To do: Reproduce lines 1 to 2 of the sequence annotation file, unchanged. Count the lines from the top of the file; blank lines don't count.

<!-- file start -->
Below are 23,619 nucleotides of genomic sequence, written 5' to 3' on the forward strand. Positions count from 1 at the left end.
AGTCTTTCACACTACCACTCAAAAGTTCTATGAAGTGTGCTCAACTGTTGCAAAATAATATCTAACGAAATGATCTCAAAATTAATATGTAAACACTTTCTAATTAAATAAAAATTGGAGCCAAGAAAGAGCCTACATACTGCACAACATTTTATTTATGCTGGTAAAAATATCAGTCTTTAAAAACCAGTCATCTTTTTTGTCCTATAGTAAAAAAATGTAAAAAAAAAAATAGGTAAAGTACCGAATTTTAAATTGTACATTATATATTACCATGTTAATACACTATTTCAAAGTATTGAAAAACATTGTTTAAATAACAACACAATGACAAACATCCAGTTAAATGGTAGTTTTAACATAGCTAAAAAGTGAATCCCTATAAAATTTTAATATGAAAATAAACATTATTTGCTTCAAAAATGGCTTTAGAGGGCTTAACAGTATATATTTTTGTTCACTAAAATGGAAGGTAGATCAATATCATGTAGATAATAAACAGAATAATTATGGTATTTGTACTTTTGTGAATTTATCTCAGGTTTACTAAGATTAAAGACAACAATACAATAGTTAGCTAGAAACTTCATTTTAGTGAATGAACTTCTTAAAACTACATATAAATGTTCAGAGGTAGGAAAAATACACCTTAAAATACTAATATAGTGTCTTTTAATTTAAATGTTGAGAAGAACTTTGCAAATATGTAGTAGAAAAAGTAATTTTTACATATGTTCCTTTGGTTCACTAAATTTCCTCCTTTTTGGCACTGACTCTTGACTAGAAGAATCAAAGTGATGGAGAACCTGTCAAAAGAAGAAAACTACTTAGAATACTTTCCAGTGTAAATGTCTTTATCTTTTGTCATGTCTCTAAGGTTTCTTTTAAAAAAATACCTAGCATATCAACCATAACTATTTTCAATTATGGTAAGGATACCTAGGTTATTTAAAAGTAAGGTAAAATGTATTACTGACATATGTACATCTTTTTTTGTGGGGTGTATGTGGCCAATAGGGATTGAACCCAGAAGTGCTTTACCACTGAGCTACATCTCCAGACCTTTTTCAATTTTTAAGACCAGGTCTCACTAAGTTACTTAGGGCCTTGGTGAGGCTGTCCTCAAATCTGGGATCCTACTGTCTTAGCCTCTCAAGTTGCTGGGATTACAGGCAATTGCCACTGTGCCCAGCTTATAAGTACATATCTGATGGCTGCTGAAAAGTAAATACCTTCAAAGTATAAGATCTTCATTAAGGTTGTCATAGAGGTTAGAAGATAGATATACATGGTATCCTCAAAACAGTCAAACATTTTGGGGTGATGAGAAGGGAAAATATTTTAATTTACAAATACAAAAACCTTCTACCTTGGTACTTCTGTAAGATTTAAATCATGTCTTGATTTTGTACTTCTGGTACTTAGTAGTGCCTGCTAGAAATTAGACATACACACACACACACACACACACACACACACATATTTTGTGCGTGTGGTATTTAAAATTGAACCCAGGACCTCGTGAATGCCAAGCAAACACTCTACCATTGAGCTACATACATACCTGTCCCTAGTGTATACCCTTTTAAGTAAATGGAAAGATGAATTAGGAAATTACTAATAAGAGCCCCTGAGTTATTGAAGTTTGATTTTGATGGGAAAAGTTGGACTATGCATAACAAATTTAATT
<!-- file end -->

Below are 23,619 nucleotides of genomic sequence, written 5' to 3' on the forward strand. Positions count from 1 at the left end.
AGTCTTTCACACTACCACTCAAAAGTTCTATGAAGTGTGCTCAACTGTTGCAAAATAATATCTAACGAAATGATCTCAAAATTAATATGTAAACACTTTCTAATTAAATAAAAATTGGAGCCAAGAAAGAGCCTACATACTGCACAACATTTTATTTATGCTGGTAAAAATATCAGTCTTTAAAAACCAGTCATCTTTTTTGTCCTATAGTAAAAAAATGTAAAAAAAAAAATAGGTAAAGTACCGAATTTTAAATTGTACATTATATATTACCATGTTAATACACTATTTCAAAGTATTGAAAAACATTGTTTAAATAACAACACAATGACAAACATCCAGTTAAATGGTAGTTTTAACATAGCTAAAAAGTGAATCCCTATAAAATTTTAATATGAAAATAAACATTATTTGCTTCAAAAATGGCTTTAGAGGGCTTAACAGTATATATTTTTGTTCACTAAAATGGAAGGTAGATCAATATCATGTAGATAATAAACAGAATAATTATGGTATTTGTACTTTTGTGAATTTATCTCAGGTTTACTAAGATTAAAGACAACAATACAATAGTTAGCTAGAAACTTCATTTTAGTGAATGAACTTCTTAAAACTACATATAAATGTTCAGAGGTAGGAAAAATACACCTTAAAATACTAATATAGTGTCTTTTAATTTAAATGTTGAGAAGAACTTTGCAAATATGTAGTAGAAAAAGTAATTTTTACATATGTTCCTTTGGTTCACTAAATTTCCTCCTTTTTGGCACTGACTCTTGACTAGAAGAATCAAAGTGATGGAGAACCTGTCAAAAGAAGAAAACTACTTAGAATACTTTCCAGTGTAAATGTCTTTATCTTTTGTCATGTCTCTAAGGTTTCTTTTAAAAAAATACCTAGCATATCAACCATAACTATTTTCAATTATGGTAAGGATACCTAGGTTATTTAAAAGTAAGGTAAAATGTATTACTGACATATGTACATCTTTTTTTGTGGGGTGTATGTGGCCAATAGGGATTGAACCCAGAAGTGCTTTACCACTGAGCTACATCTCCAGACCTTTTTCAATTTTTAAGACCAGGTCTCACTAAGTTACTTAGGGCCTTGGTGAGGCTGTCCTCAAATCTGGGATCCTACTGTCTTAGCCTCTCAAGTTGCTGGGATTACAGGCAATTGCCACTGTGCCCAGCTTATAAGTACATATCTGATGGCTGCTGAAAAGTAAATACCTTCAAAGTATAAGATCTTCATTAAGGTTGTCATAGAGGTTAGAAGATAGATATACATGGTATCCTCAAAACAGTCAAACATTTTGGGGTGATGAGAAGGGAAAATATTTTAATTTACAAATACAAAAACCTTCTACCTTGGTACTTCTGTAAGATTTAAATCATGTCTTGATTTTGTACTTCTGGTACTTAGTAGTGCCTGCTAGAAATTAGACATACACACACACACACACACACACACACACACATATTTTGTGCGTGTGGTATTTAAAATTGAACCCAGGACCTCGTGAATGCCAAGCAAACACTCTACCATTGAGCTACATACATACCTGTCCCTAGTGTATACCCTTTTAAGTAAATGGAAAGATGAATTAGGAAATTACTAATAAGAGCCCCTGAGTTATTGAAGTTTGATTTTGATGGGAAAAGTTGGACTATGCATAACAAATTTAATT